Happy New Year! 🎉 One thing I love about the end of the year is going through all the lists I have made during the year and counting up my stats and reflecting on things. I read (to completion) 37 books (and abandoned a further 4) in 2017. Not quite as many as 2016 when I finished 48 books but I had some difficult circumstances with family illness in 2017.
Here’s five of my favourite books I read in 2017 (with Good Reads links):
The Art of Stillness: Adventures in Going Nowhere by Pico Iyer. This was the first TED book I read and having read quite a few more since it was probably my favourite. I read this at a part of the year where I was over-committing to too many things (travel, conferences, events) and it was a apt reminder to slow down and appreciate things. This book led me to my mindfulness meditation practice which I took up in the later part of the year (and have continued to do since then).
How to Fail at Almost Everything and Still Win Big: Kind of the Story of My Life by Scott Adams. I’m not a huge fan of Dilbert, but I’m a big Scott Adams fan after reading this book. The ideas I really like are the importance of systems over goals (a good blog post about that here), and that passion follows success (passion doesn’t lead to success: you can be passionate about something and really suck at it). Also the importance of diversification. An enjoyable well written read.
Payoff: The Hidden Logic That Shapes Our Motivations by Dan Ariely. The second TED book I read this year (I love the format!) and the best book about motivation I’ve read so far. I’ve tried to read Drive by Dan Pink a few times but haven’t been motivated to finish it. The thing I learnt from this book is that we lose meaning and motivation in life by outsourcing the hard work/small things (like cleaning, gardening, maintenance) – we accomplish more but get less.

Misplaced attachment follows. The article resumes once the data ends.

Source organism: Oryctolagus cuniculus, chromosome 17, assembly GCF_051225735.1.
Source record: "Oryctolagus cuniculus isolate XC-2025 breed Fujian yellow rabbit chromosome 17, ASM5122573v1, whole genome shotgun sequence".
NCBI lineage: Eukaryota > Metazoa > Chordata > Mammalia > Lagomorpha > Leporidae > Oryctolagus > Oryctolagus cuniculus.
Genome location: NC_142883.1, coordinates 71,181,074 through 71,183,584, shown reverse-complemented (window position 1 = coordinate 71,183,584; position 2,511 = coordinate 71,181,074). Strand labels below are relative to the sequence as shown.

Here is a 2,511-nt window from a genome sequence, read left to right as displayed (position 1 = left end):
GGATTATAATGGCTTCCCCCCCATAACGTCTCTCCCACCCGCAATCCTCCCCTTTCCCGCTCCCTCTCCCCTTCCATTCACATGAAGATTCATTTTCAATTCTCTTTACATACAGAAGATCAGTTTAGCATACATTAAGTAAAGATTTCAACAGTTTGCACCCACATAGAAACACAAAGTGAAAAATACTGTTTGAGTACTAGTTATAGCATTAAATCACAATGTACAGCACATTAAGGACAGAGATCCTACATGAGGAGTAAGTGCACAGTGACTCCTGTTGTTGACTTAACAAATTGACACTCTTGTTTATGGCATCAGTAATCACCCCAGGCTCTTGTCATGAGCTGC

The Subtle Art of Not Giving a F*ck: A Counterintuitive Approach to Living a Good Life by Mark Manson. This book is a bit weird. It’s hard to read, because it jumps all over the place, but there’s so much good content it’s still worth reading. I also wish the book had a really clear list of things I could take away from the book and do, rather than understanding the general message which is a bit bleak. Still a good book and enjoyable read after all that.
Deep Work: Rules for Focused Success in a Distracted World by Cal Newport. One of the last books I read this year it is particularly relevant to me working for a 100% distributed company in an asynchronous communication environment it’s easy to get distracted by constant chatter and noise and not focus enough on deep work. The thing about this book is that if you can master deep work in our current world it’s another skill that you can use to be very successful as it’s a huge competitive advantage.
*** BONUS ***
Not work related but I read a lot of fiction particularly thrillers. Michael Connelly’s latest Harry Bosch book Two Kinds of Truth was just fantastic: hard to describe how good it was.